3. Use fermented foods to add complex flavours.

There were a couple of courses using fermented split peas that had the most wonderfully complex flavours. One of the chefs mentioned that the closest ingredient would be miso paste – if you aren’t up for some home split pea fermentation.

4. Explore your local ingredients.
I love how the guys at Noma champion their local produce – especially ingredients that are foraged in the wild. They even push the boundaries of what we consider to be food. Ants anyone? (For the record the ants were very tasty and quite tart).

It’s more than ‘making do’ with what you have. It’s about celebrating what’s unique and special about where you call home.

chorizo with kale-2

chorizo with kale
serves 2

Adapted from my favourite food writer, Nigel Slater in his latest book the Kitchen Diaries II.

When I say I ‘adapted’ this recipe, the only thing I really changed was adding in a splash of lemon juice for freshness. It’s not very often I find myself adding an ingredient to other people’s recipes!

This is now a firm favourite in our house and there has been much discussion on possible variations. See below for ideas…

2 chorizo, sliced
1-2 cloves garlic, peeled & sliced
1 large bunch kale, finely sliced crosswise
1/2 lemon
handful roasted almonds

1. Heat a frying pan on a medium high heat. Add a little oil and the chorizo. Cook for 2-3 minutes or until well browned on the first side.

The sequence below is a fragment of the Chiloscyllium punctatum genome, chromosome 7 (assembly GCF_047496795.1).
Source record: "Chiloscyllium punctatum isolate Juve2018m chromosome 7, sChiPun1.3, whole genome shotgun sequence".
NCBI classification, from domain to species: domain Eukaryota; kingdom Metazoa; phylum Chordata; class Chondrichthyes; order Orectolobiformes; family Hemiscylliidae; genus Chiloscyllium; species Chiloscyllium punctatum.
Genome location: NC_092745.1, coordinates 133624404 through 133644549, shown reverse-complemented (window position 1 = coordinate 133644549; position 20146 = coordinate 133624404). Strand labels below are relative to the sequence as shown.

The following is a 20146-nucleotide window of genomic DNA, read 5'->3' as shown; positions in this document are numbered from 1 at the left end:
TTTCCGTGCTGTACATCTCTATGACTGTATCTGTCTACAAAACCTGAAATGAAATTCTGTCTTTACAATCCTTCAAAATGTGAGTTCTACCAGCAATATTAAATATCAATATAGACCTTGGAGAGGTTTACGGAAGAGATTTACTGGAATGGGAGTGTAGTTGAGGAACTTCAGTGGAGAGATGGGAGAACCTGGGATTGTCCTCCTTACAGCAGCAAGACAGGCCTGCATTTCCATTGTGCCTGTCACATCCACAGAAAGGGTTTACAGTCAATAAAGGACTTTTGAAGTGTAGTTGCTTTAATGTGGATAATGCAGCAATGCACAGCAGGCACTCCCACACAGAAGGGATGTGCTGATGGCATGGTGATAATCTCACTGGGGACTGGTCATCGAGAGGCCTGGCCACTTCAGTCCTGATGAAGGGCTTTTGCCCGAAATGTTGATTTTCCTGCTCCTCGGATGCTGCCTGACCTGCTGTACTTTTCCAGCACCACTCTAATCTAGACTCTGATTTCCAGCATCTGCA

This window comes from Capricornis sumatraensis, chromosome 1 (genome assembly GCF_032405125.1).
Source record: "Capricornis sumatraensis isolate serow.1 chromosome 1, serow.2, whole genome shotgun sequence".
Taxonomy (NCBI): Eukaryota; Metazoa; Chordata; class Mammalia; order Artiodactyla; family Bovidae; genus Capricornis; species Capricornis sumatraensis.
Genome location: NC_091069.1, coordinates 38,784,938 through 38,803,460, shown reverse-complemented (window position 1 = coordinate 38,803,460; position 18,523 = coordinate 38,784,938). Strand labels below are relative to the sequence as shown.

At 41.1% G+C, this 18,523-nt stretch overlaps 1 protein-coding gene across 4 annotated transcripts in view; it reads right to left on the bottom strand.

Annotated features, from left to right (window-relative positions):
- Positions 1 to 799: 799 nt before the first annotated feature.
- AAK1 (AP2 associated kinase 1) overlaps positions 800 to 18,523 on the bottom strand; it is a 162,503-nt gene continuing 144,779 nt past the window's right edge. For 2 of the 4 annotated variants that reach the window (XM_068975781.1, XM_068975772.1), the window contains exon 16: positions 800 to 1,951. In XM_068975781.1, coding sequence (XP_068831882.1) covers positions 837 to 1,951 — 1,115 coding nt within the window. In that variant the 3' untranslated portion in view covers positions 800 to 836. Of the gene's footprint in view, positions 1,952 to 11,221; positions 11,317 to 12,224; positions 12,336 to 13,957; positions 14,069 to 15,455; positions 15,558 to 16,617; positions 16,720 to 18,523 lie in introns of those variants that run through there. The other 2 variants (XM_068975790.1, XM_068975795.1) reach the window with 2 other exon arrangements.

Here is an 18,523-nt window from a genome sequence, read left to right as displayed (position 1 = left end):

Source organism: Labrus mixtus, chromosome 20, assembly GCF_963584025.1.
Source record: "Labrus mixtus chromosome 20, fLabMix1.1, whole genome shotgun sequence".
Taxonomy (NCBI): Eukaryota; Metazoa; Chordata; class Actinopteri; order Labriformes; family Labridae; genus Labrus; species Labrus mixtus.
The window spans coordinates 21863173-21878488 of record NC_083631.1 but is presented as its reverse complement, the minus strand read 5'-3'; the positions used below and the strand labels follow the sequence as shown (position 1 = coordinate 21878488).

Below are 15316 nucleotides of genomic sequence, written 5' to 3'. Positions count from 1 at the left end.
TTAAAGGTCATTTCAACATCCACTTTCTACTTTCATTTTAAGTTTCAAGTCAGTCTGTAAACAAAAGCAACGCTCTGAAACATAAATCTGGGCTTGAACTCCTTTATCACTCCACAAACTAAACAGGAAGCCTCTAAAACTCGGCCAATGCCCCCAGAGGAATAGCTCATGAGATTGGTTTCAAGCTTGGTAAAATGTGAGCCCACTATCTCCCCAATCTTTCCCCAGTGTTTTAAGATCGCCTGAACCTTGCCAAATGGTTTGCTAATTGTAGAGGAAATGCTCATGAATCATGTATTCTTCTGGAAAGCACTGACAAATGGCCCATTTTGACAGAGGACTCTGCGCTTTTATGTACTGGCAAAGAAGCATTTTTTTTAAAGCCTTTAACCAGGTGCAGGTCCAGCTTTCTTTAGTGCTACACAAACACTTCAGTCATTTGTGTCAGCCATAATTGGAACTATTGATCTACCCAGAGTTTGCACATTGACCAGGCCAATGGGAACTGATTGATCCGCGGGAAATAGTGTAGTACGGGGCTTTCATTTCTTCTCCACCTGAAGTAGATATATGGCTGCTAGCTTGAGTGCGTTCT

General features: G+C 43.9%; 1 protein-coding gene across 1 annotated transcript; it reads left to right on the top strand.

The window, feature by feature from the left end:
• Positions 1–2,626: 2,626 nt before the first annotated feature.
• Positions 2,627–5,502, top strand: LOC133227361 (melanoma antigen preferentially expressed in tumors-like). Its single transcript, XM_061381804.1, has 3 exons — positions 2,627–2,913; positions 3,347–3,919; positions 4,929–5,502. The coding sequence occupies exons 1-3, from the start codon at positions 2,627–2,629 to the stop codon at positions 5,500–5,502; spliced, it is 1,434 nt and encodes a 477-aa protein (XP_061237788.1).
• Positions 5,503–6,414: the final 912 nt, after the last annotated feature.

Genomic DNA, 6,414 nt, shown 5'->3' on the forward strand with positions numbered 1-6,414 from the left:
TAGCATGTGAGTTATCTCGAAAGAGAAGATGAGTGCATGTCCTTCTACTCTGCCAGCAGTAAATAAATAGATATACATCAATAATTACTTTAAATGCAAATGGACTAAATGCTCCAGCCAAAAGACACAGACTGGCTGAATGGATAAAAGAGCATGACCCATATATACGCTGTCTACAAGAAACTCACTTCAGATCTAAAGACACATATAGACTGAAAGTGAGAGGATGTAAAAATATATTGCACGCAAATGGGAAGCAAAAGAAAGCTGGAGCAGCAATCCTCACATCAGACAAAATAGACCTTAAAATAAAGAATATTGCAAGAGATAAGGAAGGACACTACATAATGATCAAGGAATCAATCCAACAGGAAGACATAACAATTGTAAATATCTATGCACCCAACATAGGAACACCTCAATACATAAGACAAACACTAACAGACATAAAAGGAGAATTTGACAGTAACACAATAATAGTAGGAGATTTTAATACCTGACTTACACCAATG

2. Turn and cook for a few seconds on the other side. Remove from the pan to a clean plate.

3. Add garlic and kale to the chorizo oil in the pan and stir fry for 2-3 minutes or until kale is wilted and tender.

4. Return chorizo to the pan to warm up. Taste and season with salt, pepper and a small squeeze of lemon.

5. Serve with almonds sprinkled over.

vegetarian – replace chorizo with sliced halloumi and add in a teaspoon smoked paprika with the kale.

– replace the chorizo with 2 large red onions or bell peppers (capsicum) chopped. Cook on a medium heat until soft. Add kale and 1 teaspoon smoked paprika and continue to cook as per the recipe. Double the almonds to serve.

no chorizo? – use spec, chopped bacon, pancetta, salami or even ham.

different greens – most greens will work well here. Try cavolo nero, collard greens, spinach, silverbeet (chard), rainbow chard even baby spinach or defrosted frozen spinach. Cabbage, brussels sprouts, broccoli, asparagus, broccoli rabe can also be used but will need a little longer to cook.